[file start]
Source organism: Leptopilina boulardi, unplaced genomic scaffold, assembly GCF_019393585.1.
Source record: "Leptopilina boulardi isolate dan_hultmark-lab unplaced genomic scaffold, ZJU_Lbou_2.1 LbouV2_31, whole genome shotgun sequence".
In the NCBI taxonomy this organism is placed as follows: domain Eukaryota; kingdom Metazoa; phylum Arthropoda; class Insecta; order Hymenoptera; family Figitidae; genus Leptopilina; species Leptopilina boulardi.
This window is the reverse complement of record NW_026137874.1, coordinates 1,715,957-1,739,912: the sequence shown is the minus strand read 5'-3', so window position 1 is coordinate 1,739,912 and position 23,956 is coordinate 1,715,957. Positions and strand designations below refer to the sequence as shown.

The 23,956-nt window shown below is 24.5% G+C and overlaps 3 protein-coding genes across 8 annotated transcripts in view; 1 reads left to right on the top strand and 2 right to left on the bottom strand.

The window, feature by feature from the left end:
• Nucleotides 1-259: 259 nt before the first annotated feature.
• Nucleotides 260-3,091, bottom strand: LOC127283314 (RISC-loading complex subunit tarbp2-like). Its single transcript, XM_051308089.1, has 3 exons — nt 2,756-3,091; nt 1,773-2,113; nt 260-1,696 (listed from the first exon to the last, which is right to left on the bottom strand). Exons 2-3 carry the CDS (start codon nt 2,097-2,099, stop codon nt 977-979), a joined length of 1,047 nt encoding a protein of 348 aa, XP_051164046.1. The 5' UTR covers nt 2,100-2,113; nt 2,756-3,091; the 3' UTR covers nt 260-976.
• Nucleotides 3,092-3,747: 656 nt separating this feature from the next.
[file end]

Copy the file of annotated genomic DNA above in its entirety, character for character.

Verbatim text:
Source organism: Leptopilina boulardi, unplaced genomic scaffold, assembly GCF_019393585.1.
Source record: "Leptopilina boulardi isolate dan_hultmark-lab unplaced genomic scaffold, ZJU_Lbou_2.1 LbouV2_31, whole genome shotgun sequence".
In the NCBI taxonomy this organism is placed as follows: domain Eukaryota; kingdom Metazoa; phylum Arthropoda; class Insecta; order Hymenoptera; family Figitidae; genus Leptopilina; species Leptopilina boulardi.
This window is the reverse complement of record NW_026137874.1, coordinates 1,715,957-1,739,912: the sequence shown is the minus strand read 5'-3', so window position 1 is coordinate 1,739,912 and position 23,956 is coordinate 1,715,957. Positions and strand designations below refer to the sequence as shown.

The 23,956-nt window shown below is 24.5% G+C and overlaps 3 protein-coding genes across 8 annotated transcripts in view; 1 reads left to right on the top strand and 2 right to left on the bottom strand.

The window, feature by feature from the left end:
• Nucleotides 1-259: 259 nt before the first annotated feature.
• Nucleotides 260-3,091, bottom strand: LOC127283314 (RISC-loading complex subunit tarbp2-like). Its single transcript, XM_051308089.1, has 3 exons — nt 2,756-3,091; nt 1,773-2,113; nt 260-1,696 (listed from the first exon to the last, which is right to left on the bottom strand). Exons 2-3 carry the CDS (start codon nt 2,097-2,099, stop codon nt 977-979), a joined length of 1,047 nt encoding a protein of 348 aa, XP_051164046.1. The 5' UTR covers nt 2,100-2,113; nt 2,756-3,091; the 3' UTR covers nt 260-976.
• Nucleotides 3,092-3,747: 656 nt separating this feature from the next.